Two lives were taken by the government in the southern United States last night.
One, in Georgia, received a great deal of media attention, and has invoked those opposed to capital punishment to speak out in force and in great numbers. This was in part due to the serious doubts raised about Troy Davis’s guilt.
The other, in Texas, hasn’t been talked about quite so much.
There are reasons why the former may have more effectively brought out the humanist sentiment in many people. For one, Lawrence Brewer (the man executed in Texas) was a white man involved in an appalling racial assault; Troy Davis was black. Whatever influence this may have had on their respective juries, it’s likely to have worked in Davis’s favour since then in inspiring a campaign of support, and made it easier for him to be seen as a tragic victim.
Further, Brewer’s involvement in the attack isn’t really in any serious doubt, even by his own account; Davis always protested his innocence, there was never any physical evidence linking him to the crime, and many witnesses have recanted their testimony against him. While this didn’t help Davis one iota at any point during the workings of the justice system, it’s easier and far more comfortable for protestors to rally around the guy who probably didn’t even do it.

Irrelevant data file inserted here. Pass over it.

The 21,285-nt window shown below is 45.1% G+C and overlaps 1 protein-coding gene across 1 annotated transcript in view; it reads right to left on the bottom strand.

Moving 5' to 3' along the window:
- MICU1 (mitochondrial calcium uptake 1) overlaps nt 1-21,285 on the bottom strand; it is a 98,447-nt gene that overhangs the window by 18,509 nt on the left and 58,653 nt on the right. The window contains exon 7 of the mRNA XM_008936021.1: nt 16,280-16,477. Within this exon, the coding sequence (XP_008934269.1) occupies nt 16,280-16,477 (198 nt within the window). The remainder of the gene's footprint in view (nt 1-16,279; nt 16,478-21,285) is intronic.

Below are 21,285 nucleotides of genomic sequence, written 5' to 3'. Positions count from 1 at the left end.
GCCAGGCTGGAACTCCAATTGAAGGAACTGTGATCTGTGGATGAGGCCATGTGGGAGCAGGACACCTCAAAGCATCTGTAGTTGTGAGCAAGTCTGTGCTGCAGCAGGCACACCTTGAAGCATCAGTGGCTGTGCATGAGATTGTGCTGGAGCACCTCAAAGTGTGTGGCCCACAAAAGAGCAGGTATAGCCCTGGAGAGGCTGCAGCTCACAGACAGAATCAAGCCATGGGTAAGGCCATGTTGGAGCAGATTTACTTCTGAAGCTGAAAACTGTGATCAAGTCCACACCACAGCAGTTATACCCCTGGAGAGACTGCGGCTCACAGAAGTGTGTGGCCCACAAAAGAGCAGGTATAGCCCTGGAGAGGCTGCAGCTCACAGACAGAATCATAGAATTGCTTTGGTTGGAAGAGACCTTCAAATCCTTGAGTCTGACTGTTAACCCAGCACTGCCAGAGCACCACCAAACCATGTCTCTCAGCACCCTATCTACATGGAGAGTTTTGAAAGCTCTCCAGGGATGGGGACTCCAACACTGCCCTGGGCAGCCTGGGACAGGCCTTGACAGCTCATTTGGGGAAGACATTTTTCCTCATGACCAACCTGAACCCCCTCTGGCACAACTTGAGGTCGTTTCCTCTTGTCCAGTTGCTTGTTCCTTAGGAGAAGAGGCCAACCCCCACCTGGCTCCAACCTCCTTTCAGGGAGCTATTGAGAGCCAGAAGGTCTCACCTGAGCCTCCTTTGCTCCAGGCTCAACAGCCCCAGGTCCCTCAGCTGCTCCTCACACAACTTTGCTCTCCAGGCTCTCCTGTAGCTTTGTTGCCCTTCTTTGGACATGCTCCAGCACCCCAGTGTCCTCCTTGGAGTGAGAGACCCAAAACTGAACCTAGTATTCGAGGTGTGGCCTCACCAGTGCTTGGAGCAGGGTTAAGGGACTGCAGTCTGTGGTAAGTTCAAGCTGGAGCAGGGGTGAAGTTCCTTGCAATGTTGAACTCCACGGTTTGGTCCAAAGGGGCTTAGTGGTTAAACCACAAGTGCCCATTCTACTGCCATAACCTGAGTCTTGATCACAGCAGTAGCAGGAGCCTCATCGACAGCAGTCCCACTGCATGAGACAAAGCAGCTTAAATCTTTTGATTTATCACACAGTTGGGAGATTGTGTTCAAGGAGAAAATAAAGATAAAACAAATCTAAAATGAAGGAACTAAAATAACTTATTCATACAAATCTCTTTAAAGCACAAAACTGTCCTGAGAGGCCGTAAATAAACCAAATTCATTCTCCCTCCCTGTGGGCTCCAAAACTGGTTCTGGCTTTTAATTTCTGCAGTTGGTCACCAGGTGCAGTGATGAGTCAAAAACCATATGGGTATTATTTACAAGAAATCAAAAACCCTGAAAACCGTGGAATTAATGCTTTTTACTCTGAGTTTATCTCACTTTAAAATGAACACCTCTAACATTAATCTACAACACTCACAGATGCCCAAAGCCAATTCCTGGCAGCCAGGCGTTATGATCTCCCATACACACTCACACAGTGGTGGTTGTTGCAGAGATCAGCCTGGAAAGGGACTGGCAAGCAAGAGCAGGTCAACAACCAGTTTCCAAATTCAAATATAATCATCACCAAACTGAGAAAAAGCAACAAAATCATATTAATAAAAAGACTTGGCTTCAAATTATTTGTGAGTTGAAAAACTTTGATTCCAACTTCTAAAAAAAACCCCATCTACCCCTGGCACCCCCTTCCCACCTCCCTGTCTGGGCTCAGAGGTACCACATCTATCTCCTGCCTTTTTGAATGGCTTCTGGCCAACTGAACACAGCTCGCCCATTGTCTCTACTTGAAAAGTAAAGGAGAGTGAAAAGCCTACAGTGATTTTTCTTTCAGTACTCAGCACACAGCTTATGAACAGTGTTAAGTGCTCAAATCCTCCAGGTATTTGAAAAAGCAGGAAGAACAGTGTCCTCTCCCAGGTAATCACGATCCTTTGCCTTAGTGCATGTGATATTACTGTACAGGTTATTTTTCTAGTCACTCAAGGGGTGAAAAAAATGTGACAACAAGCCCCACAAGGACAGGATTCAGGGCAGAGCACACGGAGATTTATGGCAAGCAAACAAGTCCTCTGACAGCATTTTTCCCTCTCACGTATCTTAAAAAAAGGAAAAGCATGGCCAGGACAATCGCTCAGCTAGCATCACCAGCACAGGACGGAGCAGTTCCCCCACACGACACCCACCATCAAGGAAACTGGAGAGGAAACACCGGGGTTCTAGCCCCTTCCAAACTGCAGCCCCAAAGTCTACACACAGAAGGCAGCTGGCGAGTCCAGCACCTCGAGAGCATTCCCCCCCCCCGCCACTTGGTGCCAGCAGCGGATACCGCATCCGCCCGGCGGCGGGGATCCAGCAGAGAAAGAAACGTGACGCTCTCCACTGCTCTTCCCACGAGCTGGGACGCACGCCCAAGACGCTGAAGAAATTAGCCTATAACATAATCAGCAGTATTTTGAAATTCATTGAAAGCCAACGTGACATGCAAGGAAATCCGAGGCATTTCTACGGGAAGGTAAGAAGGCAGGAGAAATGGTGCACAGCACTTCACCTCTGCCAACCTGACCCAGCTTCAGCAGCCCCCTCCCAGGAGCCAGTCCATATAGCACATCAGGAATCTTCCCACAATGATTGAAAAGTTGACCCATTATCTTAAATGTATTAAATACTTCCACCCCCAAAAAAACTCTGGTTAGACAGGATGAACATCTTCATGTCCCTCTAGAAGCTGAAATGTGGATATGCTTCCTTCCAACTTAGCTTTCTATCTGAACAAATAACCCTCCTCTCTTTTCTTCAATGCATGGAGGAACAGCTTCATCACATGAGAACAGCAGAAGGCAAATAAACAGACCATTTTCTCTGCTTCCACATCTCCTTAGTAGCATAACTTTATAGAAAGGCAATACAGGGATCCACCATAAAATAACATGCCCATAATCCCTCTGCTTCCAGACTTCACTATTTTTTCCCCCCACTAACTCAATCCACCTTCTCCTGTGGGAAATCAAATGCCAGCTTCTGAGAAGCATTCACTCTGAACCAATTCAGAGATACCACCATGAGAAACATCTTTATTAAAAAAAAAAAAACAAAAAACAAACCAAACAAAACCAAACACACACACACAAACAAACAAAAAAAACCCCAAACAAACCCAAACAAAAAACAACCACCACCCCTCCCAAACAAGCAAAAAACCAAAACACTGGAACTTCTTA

But of the people protesting Davis’s killing, many are citing his case as an example of the system failing, and why the fallibility of human judgment means the death penalty should never be enforced. Although this one particular injustice has attracted their focus, they’re acting as campaigners against capital punishment itself, across the board. At least, I think most of them are. If there’s been a large contingent declaring:
Troy Davis’s execution is wrong! The state should only take the lives of criminals it’s really sure are guilty, and this particular case just isn’t up to scratch!
…then it’s passed me by. Most people protesting this death say they don’t want to see any government ever taking the lives of its citizens.
Which means, perhaps inconveniently for some, that a racist murderer’s life is just as important to fight for as an innocent black man’s.
On Twitter this morning, Skeptoid’s Brian Dunning said, of Lawrence Brewer, “I find it hard to oppose this particular execution”.
For the record: I don’t.